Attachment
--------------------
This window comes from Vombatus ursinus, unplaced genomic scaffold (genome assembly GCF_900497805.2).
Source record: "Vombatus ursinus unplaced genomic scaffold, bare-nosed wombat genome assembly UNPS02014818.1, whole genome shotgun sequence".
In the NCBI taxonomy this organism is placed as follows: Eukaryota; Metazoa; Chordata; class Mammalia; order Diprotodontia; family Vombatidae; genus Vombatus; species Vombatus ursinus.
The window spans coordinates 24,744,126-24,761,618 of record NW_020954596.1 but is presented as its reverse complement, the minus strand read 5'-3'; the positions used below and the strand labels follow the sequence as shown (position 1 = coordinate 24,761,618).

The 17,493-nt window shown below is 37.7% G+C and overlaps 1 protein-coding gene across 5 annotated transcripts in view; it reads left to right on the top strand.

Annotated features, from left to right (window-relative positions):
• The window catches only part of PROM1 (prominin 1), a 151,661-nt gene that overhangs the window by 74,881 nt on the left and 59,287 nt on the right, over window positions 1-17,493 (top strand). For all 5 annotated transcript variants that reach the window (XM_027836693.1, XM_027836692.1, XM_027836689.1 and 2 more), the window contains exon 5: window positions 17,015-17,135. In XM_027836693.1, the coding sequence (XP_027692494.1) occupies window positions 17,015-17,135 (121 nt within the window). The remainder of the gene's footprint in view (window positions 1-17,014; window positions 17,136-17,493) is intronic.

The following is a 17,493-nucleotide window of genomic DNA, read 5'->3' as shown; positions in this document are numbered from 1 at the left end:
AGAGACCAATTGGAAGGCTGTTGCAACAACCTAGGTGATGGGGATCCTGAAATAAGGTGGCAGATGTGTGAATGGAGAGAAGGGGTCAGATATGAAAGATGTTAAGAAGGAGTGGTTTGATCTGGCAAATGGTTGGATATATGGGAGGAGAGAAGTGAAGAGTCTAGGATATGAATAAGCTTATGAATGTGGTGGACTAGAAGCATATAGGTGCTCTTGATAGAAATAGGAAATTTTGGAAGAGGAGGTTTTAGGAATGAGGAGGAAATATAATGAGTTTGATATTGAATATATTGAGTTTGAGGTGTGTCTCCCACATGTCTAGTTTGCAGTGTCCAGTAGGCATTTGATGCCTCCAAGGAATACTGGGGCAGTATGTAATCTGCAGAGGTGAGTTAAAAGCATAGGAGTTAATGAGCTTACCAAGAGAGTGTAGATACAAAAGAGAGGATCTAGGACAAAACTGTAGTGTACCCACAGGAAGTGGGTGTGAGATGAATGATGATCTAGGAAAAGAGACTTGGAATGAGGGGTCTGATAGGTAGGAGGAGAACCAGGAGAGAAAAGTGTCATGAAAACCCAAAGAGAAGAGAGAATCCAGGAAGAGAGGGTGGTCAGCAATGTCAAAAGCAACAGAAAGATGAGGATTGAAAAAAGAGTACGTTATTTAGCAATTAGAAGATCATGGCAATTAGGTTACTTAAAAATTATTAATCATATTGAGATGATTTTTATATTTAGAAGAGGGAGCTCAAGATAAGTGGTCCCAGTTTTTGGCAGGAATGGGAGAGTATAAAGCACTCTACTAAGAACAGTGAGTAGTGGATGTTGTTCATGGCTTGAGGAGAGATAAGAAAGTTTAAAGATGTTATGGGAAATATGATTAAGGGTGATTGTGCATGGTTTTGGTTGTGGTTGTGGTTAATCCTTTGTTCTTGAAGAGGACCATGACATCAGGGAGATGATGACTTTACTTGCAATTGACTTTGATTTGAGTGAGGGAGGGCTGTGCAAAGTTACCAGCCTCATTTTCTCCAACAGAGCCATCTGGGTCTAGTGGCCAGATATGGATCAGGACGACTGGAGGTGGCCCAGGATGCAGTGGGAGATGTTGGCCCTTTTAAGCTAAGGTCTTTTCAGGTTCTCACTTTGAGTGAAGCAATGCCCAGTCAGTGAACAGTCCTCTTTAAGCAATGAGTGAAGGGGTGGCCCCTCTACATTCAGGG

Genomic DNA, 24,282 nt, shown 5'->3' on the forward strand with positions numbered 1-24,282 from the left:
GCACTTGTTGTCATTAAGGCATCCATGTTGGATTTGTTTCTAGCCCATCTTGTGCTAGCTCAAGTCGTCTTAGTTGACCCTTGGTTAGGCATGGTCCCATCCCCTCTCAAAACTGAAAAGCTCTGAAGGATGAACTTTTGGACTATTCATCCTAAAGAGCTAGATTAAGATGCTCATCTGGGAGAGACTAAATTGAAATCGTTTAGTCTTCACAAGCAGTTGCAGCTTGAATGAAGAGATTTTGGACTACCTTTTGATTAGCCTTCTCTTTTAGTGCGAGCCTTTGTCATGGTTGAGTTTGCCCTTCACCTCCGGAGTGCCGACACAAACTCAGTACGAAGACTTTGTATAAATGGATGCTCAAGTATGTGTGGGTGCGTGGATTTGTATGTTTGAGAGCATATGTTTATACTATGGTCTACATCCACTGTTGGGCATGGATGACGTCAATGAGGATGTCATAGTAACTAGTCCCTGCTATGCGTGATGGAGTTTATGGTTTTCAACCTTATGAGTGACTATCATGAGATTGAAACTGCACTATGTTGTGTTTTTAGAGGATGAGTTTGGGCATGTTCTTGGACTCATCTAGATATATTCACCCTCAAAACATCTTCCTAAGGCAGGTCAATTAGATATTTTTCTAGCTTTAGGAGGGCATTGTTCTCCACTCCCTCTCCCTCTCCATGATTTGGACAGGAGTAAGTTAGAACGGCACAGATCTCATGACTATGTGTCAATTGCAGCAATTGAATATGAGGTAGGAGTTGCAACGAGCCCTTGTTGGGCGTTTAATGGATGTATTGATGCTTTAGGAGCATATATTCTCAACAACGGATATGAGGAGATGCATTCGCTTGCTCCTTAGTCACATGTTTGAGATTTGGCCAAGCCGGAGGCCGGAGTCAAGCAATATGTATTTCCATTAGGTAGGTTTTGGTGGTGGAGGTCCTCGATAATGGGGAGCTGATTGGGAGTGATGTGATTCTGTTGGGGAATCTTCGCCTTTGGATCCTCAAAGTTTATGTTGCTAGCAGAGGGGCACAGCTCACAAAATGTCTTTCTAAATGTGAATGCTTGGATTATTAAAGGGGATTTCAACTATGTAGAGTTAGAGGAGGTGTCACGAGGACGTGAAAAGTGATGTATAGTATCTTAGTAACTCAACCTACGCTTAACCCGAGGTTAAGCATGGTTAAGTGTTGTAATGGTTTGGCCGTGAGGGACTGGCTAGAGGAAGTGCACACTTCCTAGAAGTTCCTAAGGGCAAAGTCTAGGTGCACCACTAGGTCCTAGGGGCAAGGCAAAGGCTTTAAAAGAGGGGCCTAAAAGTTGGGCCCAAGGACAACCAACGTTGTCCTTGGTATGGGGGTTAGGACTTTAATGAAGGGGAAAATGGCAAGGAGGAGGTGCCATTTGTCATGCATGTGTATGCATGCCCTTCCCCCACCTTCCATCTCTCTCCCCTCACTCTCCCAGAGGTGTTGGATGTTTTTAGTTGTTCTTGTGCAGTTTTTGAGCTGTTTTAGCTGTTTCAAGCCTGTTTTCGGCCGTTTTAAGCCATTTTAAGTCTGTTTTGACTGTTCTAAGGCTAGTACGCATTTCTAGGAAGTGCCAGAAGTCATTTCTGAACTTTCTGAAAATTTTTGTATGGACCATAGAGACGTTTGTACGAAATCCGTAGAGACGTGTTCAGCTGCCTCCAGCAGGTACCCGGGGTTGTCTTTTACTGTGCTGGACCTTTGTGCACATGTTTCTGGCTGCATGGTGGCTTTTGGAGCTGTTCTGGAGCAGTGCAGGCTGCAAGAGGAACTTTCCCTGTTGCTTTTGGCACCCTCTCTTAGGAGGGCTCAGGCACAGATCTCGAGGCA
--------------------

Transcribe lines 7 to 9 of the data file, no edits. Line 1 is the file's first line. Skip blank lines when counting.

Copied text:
• The window catches only part of PROM1 (prominin 1), a 151,661-nt gene that overhangs the window by 74,881 nt on the left and 59,287 nt on the right, over window positions 1-17,493 (top strand). For all 5 annotated transcript variants that reach the window (XM_027836693.1, XM_027836692.1, XM_027836689.1 and 2 more), the window contains exon 5: window positions 17,015-17,135. In XM_027836693.1, the coding sequence (XP_027692494.1) occupies window positions 17,015-17,135 (121 nt within the window). The remainder of the gene's footprint in view (window positions 1-17,014; window positions 17,136-17,493) is intronic.

The following is a 17,493-nucleotide window of genomic DNA, read 5'->3' as shown; positions in this document are numbered from 1 at the left end:
AGAGACCAATTGGAAGGCTGTTGCAACAACCTAGGTGATGGGGATCCTGAAATAAGGTGGCAGATGTGTGAATGGAGAGAAGGGGTCAGATATGAAAGATGTTAAGAAGGAGTGGTTTGATCTGGCAAATGGTTGGATATATGGGAGGAGAGAAGTGAAGAGTCTAGGATATGAATAAGCTTATGAATGTGGTGGACTAGAAGCATATAGGTGCTCTTGATAGAAATAGGAAATTTTGGAAGAGGAGGTTTTAGGAATGAGGAGGAAATATAATGAGTTTGATATTGAATATATTGAGTTTGAGGTGTGTCTCCCACATGTCTAGTTTGCAGTGTCCAGTAGGCATTTGATGCCTCCAAGGAATACTGGGGCAGTATGTAATCTGCAGAGGTGAGTTAAAAGCATAGGAGTTAATGAGCTTACCAAGAGAGTGTAGATACAAAAGAGAGGATCTAGGACAAAACTGTAGTGTACCCACAGGAAGTGGGTGTGAGATGAATGATGATCTAGGAAAAGAGACTTGGAATGAGGGGTCTGATAGGTAGGAGGAGAACCAGGAGAGAAAAGTGTCATGAAAACCCAAAGAGAAGAGAGAATCCAGGAAGAGAGGGTGGTCAGCAATGTCAAAAGCAACAGAAAGATGAGGATTGAAAAAAGAGTACGTTATTTAGCAATTAGAAGATCATGGCAATTAGGTTACTTAAAAATTATTAATCATATTGAGATGATTTTTATATTTAGAAGAGGGAGCTCAAGATAAGTGGTCCCAGTTTTTGGCAGGAATGGGAGAGTATAAAGCACTCTACTAAGAACAGTGAGTAGTGGATGTTGTTCATGGCTTGAGGAGAGATAAGAAAGTTTAAAGATGTTATGGGAAATATGATTAAGGGTGATTGTGCATGGTTTTGGTTGTGGTTGTGGTTAATCCTTTGTTCTTGAAGAGGACCATGACATCAGGGAGATGATGACTTTACTTGCAATTGACTTTGATTTGAGTGAGGGAGGGCTGTGCAAAGTTACCAGCCTCATTTTCTCCAACAGAGCCATCTGGGTCTAGTGGCCAGATATGGATCAGGACGACTGGAGGTGGCCCAGGATGCAGTGGGAGATGTTGGCCCTTTTAAGCTAAGGTCTTTTCAGGTTCTCACTTTGAGTGAAGCAATGCCCAGTCAGTGAACAGTCCTCTTTAAGCAATGAGTGAAGGGGTGGCCCCTCTACATTCAGGG